Yeah, I don't know what's eating up the space in my Primitive class, but I bet it has something to do with my "wrapper" SortedMap I return when you call getOutEdgeMap(). This object should be lazily instantiated, but as it has a "get**" name to it, I wonder if the ObjectSizeCalculator is considering the returned value to be part of the object's memory? If so, then it *should be what we see. Dmitriy, can you try re-running your original test, on the real LongDoubleFloatDoubleVertex, but with getOutEdgeMap() implemented as just "return null;", and similarly with getMsgList()? If you test doesn't use those methods. My guess is that the measured size will drop down to close to what your results for "Primitive Map" are.
Regarding long and float, it's actually not a totally crazy implementation, for the "final state" of the in-memory representation: most graph algorithms leave the graph structure alone (ie don't add or delete edges during iteration), in which case compacting the Vertex down to a pair of parallel sorted arrays after loading from the VertexReader is not such a unreasonable situation. Of course, it then requires that random-access reads to the outbound edges do a log(numOutEdges) binary search, but not all graph algorithms require lots of random access to specific edges (as opposed to bulk access to all edges).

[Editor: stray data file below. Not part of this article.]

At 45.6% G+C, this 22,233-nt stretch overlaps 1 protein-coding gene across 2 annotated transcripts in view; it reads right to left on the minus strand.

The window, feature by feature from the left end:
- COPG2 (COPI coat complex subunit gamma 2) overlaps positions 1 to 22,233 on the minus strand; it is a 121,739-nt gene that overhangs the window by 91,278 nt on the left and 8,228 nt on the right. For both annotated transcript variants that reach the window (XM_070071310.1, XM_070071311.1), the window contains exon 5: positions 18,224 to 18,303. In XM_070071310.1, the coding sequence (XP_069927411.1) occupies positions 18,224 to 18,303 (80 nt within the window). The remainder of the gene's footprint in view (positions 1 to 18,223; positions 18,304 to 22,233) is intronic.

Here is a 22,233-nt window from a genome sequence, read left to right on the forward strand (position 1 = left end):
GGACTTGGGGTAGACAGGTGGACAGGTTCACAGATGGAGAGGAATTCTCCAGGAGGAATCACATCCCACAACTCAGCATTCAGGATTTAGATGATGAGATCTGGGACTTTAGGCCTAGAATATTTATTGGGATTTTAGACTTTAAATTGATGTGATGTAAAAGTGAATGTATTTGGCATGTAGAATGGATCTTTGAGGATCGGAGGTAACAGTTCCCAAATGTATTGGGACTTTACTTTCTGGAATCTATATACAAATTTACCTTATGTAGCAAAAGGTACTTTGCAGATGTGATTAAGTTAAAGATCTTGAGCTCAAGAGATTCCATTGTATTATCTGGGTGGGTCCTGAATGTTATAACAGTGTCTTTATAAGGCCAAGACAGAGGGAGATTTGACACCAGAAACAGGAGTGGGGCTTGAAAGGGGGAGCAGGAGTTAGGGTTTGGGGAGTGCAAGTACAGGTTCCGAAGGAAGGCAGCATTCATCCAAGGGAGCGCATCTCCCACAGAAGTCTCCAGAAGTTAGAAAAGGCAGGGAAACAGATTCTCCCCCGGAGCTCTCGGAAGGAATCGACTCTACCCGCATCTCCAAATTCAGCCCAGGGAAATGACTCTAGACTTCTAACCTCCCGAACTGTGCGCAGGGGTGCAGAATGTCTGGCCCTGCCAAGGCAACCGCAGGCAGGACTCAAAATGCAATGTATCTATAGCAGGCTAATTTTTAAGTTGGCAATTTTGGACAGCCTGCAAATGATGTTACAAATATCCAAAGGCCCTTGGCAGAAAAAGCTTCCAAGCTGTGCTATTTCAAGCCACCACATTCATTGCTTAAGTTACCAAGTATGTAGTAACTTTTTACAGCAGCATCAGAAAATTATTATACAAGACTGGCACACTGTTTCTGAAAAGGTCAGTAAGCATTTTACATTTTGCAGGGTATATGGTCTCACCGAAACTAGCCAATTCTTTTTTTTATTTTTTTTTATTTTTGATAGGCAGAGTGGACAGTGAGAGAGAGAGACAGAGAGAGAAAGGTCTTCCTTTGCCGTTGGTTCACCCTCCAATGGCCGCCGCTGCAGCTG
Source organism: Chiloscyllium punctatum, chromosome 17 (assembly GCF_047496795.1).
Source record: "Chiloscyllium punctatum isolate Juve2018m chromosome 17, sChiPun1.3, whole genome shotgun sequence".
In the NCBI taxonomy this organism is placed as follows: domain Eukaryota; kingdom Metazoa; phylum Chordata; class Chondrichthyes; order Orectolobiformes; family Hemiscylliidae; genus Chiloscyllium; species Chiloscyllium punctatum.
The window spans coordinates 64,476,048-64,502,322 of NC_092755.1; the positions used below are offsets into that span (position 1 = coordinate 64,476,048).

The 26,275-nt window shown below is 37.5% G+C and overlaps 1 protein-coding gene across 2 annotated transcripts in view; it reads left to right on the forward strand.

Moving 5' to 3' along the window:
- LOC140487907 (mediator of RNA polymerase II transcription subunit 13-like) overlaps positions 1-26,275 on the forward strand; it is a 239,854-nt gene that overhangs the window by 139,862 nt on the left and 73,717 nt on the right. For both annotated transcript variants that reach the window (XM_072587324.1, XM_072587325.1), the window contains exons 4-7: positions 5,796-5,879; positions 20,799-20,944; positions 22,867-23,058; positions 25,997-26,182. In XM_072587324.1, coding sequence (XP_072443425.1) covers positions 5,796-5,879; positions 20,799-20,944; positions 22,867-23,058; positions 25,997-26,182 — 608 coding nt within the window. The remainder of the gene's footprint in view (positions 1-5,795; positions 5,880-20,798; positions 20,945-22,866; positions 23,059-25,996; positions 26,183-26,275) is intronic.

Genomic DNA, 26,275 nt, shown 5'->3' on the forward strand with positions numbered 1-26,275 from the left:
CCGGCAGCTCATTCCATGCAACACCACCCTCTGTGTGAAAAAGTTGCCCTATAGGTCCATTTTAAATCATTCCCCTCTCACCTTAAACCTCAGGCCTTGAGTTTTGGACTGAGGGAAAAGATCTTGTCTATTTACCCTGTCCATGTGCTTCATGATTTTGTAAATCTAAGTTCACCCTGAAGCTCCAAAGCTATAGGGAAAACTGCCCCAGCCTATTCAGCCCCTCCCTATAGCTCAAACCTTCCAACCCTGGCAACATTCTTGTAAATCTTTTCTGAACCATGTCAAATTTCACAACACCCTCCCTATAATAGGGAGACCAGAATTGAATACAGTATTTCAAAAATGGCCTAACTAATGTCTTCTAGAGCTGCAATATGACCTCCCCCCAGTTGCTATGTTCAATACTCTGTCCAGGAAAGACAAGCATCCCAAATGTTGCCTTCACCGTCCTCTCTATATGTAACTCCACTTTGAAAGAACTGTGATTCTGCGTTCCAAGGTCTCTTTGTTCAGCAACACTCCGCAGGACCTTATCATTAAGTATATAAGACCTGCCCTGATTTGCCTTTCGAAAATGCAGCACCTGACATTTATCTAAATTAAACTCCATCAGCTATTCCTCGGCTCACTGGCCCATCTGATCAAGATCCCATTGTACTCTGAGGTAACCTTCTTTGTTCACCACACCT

I could imagine two separate primitive implementations - one based on a map-like structure (a la OpenXxxYyyHashMap), which gives random access to the edges (but then not sorted access! Note that the current code in my primitive vertex throws UnsupportedOperationException for lots of SortedMap methods, which happen to be non exercised in the unit tests), and one based on parallel arrays, which allows for very fast sequential read-only access, but slower random read-only access, and very much slower mutation speed. I wrote implementations like this for the Mahout Vector interface, and named them almost exactly like that: RandomAccessSparseVector, and SequentialAccessSparseVector (although I should have called the latter something like ReadOnlySequentialAccessSparseVector, but it would have been a lie, as you can modify it, you just shouldn't).
These numbers now make a lot of sense - Objects Are Big, that's the moral of the story. Any place you need to hang onto gazillions of things in memory on the JVM, you should do your best to stuff them into primitive arrays.